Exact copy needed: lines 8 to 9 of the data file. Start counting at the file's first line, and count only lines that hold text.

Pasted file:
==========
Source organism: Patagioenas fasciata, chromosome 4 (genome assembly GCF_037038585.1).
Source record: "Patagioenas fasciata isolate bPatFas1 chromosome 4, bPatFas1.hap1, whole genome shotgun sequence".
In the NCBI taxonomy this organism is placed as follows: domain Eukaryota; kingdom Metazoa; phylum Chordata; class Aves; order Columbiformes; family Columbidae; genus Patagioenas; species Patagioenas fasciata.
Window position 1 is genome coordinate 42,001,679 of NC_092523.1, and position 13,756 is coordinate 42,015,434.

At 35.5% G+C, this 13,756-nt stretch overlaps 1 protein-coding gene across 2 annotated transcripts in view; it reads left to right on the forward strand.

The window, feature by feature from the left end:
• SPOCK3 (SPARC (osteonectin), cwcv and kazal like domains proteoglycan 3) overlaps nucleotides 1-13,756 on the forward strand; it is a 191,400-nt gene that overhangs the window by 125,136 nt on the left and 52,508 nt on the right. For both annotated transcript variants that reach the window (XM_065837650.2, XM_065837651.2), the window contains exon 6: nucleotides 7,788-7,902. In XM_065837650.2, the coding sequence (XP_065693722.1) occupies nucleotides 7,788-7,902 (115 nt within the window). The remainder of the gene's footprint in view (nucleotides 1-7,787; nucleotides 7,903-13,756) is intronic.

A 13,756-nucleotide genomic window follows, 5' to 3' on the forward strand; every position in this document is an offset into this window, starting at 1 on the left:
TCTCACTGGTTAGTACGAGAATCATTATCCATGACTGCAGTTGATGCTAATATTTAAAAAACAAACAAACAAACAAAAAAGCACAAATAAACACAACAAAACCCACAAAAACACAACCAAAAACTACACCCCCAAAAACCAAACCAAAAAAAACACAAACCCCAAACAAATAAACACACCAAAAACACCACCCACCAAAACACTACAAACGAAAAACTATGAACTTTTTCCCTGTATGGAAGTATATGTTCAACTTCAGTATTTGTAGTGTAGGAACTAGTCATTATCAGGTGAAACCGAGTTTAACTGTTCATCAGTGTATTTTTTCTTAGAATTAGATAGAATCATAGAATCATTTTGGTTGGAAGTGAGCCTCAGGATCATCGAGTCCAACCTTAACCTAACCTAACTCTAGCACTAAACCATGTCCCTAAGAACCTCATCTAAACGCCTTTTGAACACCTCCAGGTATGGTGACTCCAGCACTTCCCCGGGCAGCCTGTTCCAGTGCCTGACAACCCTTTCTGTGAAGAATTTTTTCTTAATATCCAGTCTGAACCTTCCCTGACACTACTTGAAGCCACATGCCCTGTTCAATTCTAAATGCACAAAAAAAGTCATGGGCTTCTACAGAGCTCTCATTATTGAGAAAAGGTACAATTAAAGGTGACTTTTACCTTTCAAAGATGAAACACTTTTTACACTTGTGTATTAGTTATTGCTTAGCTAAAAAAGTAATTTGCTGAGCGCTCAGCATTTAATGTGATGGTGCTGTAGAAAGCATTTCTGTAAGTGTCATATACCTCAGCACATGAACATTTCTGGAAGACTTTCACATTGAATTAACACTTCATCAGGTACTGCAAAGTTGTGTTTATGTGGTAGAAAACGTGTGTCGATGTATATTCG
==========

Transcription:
A 13,756-nucleotide genomic window follows, 5' to 3' on the forward strand; every position in this document is an offset into this window, starting at 1 on the left:
TCTCACTGGTTAGTACGAGAATCATTATCCATGACTGCAGTTGATGCTAATATTTAAAAAACAAACAAACAAACAAAAAAGCACAAATAAACACAACAAAACCCACAAAAACACAACCAAAAACTACACCCCCAAAAACCAAACCAAAAAAAACACAAACCCCAAACAAATAAACACACCAAAAACACCACCCACCAAAACACTACAAACGAAAAACTATGAACTTTTTCCCTGTATGGAAGTATATGTTCAACTTCAGTATTTGTAGTGTAGGAACTAGTCATTATCAGGTGAAACCGAGTTTAACTGTTCATCAGTGTATTTTTTCTTAGAATTAGATAGAATCATAGAATCATTTTGGTTGGAAGTGAGCCTCAGGATCATCGAGTCCAACCTTAACCTAACCTAACTCTAGCACTAAACCATGTCCCTAAGAACCTCATCTAAACGCCTTTTGAACACCTCCAGGTATGGTGACTCCAGCACTTCCCCGGGCAGCCTGTTCCAGTGCCTGACAACCCTTTCTGTGAAGAATTTTTTCTTAATATCCAGTCTGAACCTTCCCTGACACTACTTGAAGCCACATGCCCTGTTCAATTCTAAATGCACAAAAAAAGTCATGGGCTTCTACAGAGCTCTCATTATTGAGAAAAGGTACAATTAAAGGTGACTTTTACCTTTCAAAGATGAAACACTTTTTACACTTGTGTATTAGTTATTGCTTAGCTAAAAAAGTAATTTGCTGAGCGCTCAGCATTTAATGTGATGGTGCTGTAGAAAGCATTTCTGTAAGTGTCATATACCTCAGCACATGAACATTTCTGGAAGACTTTCACATTGAATTAACACTTCATCAGGTACTGCAAAGTTGTGTTTATGTGGTAGAAAACGTGTGTCGATGTATATTCG